French brothers Jules and Gedeon Naudet happened to be shooting a documentary about New York firefighters that became “9/11,” the riveting, landmark CBS production. One suspects a considerably smaller audience will tune in for “In God’s Name,” another doc for the Eye network most notable for its lack of pyrotechnics, daring, rather, to explore religion through interviews with 12 leaders of different persuasions. Given how fastidiously the major networks avoid serious primetime news and questions of faith, it’s a laudable and substantial project, even if the actual viewing feels like its own kind of pilgrimage.
Traveling the world, the filmmakers (who put themselves into the narrative) pick up in a sense where CNN’s “God’s Warriors” left off — only here, it’s more about finding the commonality of different religions than what motivates those whose faith leads them into extremism.
The leaders featured — Pope Benedict XVI and the Dalai Lama, grand ayatollah Mohammed Hussein Fadlallah and Hindu leader Amma, chief rabbi of Israel Yona Metzger and Michihisa Kitashirakawa, high priest of the Shinto Grand Ise Shrine, etc. — weigh in from different perspectives on the great riddles: What happens after death, the meaning of life, the fundamentals of their faith.
They also discuss religion in the context of intolerance, terrorism and violence, with most echoing the pope — that religions “can never become vehicles of hatred” — which is surely welcome but does little to address the many conspicuous horrors perpetrated in its name.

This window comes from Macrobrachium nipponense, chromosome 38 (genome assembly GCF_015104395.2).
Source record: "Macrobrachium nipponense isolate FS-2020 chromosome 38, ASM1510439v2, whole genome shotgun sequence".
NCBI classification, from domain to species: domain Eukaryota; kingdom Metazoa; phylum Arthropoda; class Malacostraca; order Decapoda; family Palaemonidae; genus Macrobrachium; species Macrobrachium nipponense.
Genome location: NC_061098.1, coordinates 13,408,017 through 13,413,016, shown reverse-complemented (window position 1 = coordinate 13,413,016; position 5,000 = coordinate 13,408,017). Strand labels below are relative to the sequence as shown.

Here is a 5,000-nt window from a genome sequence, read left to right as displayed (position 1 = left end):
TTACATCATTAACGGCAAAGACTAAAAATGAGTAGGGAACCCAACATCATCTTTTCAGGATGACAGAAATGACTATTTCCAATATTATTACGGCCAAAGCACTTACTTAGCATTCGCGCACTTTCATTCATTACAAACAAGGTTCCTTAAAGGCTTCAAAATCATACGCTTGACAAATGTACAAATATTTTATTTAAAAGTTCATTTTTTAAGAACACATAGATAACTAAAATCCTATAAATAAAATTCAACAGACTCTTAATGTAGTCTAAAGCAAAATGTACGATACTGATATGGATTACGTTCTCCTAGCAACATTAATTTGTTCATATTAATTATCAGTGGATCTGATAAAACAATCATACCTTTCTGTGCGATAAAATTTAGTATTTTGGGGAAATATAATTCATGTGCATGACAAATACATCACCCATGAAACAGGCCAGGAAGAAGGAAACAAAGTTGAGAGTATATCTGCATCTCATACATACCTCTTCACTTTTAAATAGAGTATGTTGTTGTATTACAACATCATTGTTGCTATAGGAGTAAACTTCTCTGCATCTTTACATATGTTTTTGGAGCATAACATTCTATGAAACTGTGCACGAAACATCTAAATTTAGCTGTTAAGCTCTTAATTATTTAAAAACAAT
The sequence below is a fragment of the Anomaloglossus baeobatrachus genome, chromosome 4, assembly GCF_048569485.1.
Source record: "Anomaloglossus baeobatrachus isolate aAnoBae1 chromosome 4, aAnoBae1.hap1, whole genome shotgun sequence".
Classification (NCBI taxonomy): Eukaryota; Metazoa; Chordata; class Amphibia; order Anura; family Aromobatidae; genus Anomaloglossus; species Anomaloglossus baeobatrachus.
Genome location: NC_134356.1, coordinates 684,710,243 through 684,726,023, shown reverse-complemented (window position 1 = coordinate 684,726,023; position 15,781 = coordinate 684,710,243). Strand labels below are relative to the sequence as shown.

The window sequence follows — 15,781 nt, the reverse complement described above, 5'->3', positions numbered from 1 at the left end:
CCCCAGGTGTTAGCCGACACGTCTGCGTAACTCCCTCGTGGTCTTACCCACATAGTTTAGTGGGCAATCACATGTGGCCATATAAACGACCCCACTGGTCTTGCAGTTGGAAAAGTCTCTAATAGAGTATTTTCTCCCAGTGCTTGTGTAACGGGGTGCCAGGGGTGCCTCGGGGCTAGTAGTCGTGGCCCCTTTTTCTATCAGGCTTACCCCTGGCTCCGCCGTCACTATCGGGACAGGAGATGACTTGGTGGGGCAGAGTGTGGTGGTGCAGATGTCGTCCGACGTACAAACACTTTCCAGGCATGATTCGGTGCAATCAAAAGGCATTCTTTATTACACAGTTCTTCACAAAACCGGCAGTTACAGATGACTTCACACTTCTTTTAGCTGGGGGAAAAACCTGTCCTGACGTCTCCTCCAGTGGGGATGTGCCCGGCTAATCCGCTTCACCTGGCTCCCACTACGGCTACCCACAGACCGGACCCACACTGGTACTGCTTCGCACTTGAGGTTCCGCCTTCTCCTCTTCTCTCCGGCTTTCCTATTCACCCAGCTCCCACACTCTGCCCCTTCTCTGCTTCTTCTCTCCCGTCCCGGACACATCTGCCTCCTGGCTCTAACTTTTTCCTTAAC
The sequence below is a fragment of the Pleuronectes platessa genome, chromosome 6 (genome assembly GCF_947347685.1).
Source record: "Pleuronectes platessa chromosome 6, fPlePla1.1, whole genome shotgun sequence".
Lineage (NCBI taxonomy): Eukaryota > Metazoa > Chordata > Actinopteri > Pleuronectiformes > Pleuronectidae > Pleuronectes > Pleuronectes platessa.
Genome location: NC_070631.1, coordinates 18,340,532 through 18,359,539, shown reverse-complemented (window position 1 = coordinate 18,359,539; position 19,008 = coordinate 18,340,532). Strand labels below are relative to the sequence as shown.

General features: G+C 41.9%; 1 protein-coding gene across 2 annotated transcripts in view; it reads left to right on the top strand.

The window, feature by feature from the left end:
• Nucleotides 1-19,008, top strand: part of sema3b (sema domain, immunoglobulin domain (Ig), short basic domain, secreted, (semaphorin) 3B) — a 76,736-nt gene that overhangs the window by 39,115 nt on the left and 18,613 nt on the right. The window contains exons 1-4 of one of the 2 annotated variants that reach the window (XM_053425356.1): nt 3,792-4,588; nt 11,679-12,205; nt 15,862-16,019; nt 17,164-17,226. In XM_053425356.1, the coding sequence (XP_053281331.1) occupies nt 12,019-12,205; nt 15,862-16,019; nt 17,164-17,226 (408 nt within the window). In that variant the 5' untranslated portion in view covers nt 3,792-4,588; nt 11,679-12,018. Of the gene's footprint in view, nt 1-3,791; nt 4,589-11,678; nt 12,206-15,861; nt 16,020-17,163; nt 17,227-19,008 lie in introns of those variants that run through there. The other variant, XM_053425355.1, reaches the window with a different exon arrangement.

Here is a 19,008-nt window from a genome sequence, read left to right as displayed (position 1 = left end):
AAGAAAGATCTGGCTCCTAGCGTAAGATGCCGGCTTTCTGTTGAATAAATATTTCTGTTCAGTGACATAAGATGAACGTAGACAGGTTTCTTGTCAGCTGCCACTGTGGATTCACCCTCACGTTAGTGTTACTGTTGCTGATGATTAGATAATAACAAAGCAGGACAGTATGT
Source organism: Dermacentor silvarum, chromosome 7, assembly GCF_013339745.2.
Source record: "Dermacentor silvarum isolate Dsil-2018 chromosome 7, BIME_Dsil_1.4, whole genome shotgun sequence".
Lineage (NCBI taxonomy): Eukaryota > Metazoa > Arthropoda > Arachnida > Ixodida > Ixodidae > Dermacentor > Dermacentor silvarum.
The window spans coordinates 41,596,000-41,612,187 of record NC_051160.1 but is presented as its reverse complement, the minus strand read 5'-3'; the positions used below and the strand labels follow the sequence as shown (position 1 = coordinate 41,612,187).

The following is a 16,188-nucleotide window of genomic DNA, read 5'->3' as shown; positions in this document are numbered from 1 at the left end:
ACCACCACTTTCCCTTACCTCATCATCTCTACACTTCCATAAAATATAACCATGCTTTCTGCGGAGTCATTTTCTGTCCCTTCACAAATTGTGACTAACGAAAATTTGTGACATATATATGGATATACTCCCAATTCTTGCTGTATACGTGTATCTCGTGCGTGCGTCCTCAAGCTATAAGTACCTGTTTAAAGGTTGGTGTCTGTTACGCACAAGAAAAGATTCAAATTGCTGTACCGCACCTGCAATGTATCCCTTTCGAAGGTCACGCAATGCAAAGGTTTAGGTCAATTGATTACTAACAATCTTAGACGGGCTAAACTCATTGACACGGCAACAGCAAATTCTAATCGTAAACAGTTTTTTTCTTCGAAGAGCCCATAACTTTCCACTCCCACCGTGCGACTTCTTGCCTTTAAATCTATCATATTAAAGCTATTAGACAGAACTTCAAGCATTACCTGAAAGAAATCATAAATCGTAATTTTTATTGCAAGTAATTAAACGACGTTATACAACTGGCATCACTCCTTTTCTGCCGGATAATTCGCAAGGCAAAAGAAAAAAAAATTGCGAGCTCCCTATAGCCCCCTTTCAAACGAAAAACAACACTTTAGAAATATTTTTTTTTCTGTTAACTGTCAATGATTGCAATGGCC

Beyond the philosophical issues, it’s fascinating how even through the veil of translation the leaders exude their own kind of charisma — from the Dalai Lama’s playful smile to the archbishop of Canterbury’s soothing meditations on morality. It’s a reminder, however subtly, that these religions are large institutions and certain qualities are required to ascend within them.
CBS isn’t exactly showcasing “In God’s Name” by slipping it in right before Christmas, and given that I nearly nodded off halfway through the screener, it’s hard to second-guess what would appear to be a conservative appraisal of its potential. Nevertheless, the news division deserves praise for tackling a big idea that goes beyond the usual missing-woman mystery, and if that means scheduling these two hours to minimize the impact of a ratings stumble, well, you have to walk occasionally before you can run.